Day 14: June 22, 2011
The East Tour
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Today's bus tour headed east with the first stop at the Nevada State Museum in Carson City. The museum incorporates the old mint building but I failed to walk out far enough to get a picture of its front. Even so, the old stone and new glass make quite a contrast. The museum's many well done exhibits show Nevada's history both before and after the Europeans arrived. In addition to our group of 100+, several groups of school children were at the museum today and a little crowding sometimes occurred. This was most apparent in the narrow twisting tunnels of the authentic looking silver mine exhibit in the basement. Maybe I'd have a picture of that if it hadn't been filled with bodies; Maybe not. Seeing a museum filled with curious kids always makes me happy.

A big part of Nevada's history involves the gambling industry and a big part of that involves the machines of Charles Fey. The museum has a room full of those that includes what is generally recognized as the first successful slot machine, the "Liberty Bell".

Because of its small size, visits to the room holding the mint's original Coin Press #1 were made in timed groups of twenty. The press is still in operation and adding to its already impressive history. A medallion bearing the 2011 LHA conference logo was designed to be struck by this press. Some of us naively thought the actual pressing would be done as we watched but all 140 (That's all there is, there ain't no more.) were struck, examined, and packaged in advance. It's a beauty.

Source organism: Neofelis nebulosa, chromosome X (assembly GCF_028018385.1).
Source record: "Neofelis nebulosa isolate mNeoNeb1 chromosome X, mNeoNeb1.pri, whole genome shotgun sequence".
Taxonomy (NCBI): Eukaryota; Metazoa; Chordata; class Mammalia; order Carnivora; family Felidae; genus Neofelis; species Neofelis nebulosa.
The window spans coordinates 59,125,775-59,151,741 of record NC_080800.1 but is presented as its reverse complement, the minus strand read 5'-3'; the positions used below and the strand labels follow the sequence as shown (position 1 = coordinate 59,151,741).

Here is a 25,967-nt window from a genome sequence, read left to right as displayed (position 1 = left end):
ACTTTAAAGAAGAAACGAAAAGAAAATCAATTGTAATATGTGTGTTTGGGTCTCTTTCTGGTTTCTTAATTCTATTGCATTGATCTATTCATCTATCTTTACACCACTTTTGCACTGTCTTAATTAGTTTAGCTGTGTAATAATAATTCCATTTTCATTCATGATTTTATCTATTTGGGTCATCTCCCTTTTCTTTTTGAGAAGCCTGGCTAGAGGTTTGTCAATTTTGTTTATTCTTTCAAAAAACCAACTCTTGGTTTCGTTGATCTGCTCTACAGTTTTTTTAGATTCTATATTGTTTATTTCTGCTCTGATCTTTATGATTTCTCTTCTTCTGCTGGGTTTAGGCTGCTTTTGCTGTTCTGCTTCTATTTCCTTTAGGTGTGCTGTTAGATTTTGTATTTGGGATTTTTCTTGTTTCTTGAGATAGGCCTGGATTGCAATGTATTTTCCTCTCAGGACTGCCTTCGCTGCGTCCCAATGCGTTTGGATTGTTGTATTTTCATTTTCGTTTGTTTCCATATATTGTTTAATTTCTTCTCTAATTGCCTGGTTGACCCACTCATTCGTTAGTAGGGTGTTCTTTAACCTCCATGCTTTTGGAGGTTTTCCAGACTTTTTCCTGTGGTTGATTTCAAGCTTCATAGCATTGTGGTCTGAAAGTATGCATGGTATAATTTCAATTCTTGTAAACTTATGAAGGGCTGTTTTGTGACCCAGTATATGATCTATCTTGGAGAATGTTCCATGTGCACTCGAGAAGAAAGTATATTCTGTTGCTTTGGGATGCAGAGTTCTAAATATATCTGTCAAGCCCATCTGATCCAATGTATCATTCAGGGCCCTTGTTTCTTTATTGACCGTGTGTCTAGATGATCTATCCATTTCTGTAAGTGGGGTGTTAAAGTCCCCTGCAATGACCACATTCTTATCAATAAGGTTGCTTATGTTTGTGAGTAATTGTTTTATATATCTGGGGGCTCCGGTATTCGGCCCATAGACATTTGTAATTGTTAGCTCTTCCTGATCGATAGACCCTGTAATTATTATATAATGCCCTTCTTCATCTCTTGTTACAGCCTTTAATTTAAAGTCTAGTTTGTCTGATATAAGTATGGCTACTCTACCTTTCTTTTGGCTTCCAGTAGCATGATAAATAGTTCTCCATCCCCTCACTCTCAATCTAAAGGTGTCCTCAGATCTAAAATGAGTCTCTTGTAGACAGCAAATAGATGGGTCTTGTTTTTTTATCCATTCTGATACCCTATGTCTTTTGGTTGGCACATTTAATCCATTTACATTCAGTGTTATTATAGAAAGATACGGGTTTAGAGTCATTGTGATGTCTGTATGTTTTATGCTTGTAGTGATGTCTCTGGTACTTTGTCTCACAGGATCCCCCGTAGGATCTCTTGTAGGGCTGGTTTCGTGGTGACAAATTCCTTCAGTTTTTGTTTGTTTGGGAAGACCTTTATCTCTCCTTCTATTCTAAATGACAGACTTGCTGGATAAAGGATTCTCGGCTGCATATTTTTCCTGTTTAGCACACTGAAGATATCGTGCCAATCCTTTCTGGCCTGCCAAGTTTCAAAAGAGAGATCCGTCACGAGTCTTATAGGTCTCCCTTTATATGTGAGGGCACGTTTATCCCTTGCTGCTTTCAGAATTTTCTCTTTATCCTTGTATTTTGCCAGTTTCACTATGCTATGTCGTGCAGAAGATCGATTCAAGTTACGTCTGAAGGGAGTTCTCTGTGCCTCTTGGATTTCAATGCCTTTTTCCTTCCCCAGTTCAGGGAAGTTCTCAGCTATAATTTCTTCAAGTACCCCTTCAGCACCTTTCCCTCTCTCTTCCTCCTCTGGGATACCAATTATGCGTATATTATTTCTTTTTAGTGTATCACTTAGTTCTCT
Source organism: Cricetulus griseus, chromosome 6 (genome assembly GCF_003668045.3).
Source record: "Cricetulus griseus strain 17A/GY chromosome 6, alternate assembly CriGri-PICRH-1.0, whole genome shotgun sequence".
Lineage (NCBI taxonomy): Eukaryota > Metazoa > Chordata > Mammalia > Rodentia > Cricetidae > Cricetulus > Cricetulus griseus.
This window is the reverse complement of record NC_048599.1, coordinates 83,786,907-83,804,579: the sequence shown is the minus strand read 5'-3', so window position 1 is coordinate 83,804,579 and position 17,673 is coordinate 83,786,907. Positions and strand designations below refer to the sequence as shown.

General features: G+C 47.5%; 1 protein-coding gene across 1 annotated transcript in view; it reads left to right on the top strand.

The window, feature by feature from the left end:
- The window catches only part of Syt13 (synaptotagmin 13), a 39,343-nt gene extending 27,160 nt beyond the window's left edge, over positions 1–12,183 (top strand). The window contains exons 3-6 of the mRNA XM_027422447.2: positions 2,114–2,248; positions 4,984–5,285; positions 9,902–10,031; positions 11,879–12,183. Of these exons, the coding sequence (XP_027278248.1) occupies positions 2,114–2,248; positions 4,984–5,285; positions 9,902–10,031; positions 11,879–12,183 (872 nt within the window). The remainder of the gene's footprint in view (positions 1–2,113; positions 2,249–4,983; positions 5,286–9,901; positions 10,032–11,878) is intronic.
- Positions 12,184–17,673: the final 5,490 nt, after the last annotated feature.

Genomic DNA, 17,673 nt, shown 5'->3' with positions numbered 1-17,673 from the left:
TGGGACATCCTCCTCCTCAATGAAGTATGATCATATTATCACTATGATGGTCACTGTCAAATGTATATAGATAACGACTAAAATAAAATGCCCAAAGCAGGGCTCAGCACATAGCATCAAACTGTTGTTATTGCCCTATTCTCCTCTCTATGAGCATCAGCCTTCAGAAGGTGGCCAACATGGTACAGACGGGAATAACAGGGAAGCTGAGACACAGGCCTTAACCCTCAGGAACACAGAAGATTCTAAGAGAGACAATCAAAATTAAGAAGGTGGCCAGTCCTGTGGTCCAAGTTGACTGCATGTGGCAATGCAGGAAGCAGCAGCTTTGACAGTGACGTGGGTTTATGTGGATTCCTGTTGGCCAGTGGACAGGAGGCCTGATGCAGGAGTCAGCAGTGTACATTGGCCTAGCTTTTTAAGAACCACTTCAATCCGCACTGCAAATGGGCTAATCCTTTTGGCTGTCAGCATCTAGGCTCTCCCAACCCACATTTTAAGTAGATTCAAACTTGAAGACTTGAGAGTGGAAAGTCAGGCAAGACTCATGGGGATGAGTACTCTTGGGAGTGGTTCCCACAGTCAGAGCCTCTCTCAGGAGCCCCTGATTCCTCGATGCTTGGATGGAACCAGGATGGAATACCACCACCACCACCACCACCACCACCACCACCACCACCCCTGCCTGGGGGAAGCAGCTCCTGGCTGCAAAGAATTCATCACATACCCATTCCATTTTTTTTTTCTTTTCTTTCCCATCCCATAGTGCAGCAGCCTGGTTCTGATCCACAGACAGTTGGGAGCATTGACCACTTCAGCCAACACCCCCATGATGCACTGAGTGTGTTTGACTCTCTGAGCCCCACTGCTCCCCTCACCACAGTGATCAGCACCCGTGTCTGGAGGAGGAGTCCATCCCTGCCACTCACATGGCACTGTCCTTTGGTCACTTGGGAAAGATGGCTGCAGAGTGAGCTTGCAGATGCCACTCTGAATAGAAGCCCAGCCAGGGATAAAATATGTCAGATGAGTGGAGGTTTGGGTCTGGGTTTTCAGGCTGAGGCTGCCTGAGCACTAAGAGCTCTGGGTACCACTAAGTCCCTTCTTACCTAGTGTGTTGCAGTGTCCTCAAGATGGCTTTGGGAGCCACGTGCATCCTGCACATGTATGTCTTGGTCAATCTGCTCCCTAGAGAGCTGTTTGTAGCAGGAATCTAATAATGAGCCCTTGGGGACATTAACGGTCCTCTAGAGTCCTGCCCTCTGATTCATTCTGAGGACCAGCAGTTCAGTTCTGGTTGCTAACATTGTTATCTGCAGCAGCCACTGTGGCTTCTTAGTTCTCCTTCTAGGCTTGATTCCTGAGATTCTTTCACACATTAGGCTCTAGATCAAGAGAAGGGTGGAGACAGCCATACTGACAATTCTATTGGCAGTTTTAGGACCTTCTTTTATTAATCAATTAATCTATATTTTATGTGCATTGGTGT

A display in the same room contains examples of all but two (I forget which) of the coins ever produced by the Carson City Mint and there are many other displays in the mint area. One is a set of medallions made for a governors conference in the 1970s and I found Ohio's.

Lunch would be served at Dayton, Nevada, but on the way we drove by the Bunny Ranch where friendly employees waved at the passing busses.

Tasty box lunches and cold drinks were waiting for us at Dayton, Nevada, then there was plenty of free time to explore the historic town. I had been through here on Monday with Geno's tour but we didn't stop and my attempt to photograph the Union Hotel turned out badly. I did better today. Though originally called Chinatown, Dayton lays (apparently not totally undisputed) claim to being the first town in Nevada and was a stop on the Pony Express. Ulysses Grant was among the people who spoke from the balcony in the fourth picture. The 1865 stone school house is now a museum chock full of local history. Outside, a large collection of "interesting" items can be viewed through barbed wire fence.

A photographer met us at Cave Rock for a group photo. Here's how it looked to me. Lake Tahoe sure looks good from there.

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